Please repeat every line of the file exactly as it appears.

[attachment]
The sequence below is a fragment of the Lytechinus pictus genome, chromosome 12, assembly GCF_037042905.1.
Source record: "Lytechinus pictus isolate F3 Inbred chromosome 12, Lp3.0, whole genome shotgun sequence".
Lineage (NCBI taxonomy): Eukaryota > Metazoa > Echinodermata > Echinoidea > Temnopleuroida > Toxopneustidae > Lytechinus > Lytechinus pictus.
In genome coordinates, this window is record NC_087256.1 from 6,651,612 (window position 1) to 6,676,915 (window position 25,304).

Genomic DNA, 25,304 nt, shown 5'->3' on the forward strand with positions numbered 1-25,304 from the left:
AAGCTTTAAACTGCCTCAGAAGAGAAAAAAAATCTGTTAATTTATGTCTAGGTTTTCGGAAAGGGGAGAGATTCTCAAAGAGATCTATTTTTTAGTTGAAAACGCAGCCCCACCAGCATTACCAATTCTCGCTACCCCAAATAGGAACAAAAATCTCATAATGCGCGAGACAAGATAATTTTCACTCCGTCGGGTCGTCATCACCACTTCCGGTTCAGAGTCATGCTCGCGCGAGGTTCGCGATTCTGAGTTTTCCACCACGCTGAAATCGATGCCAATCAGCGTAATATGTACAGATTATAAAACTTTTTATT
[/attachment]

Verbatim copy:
The sequence below is a fragment of the Lytechinus pictus genome, chromosome 12, assembly GCF_037042905.1.
Source record: "Lytechinus pictus isolate F3 Inbred chromosome 12, Lp3.0, whole genome shotgun sequence".
Lineage (NCBI taxonomy): Eukaryota > Metazoa > Echinodermata > Echinoidea > Temnopleuroida > Toxopneustidae > Lytechinus > Lytechinus pictus.
In genome coordinates, this window is record NC_087256.1 from 6,651,612 (window position 1) to 6,676,915 (window position 25,304).

Genomic DNA, 25,304 nt, shown 5'->3' on the forward strand with positions numbered 1-25,304 from the left:
AAGCTTTAAACTGCCTCAGAAGAGAAAAAAAATCTGTTAATTTATGTCTAGGTTTTCGGAAAGGGGAGAGATTCTCAAAGAGATCTATTTTTTAGTTGAAAACGCAGCCCCACCAGCATTACCAATTCTCGCTACCCCAAATAGGAACAAAAATCTCATAATGCGCGAGACAAGATAATTTTCACTCCGTCGGGTCGTCATCACCACTTCCGGTTCAGAGTCATGCTCGCGCGAGGTTCGCGATTCTGAGTTTTCCACCACGCTGAAATCGATGCCAATCAGCGTAATATGTACAGATTATAAAACTTTTTATT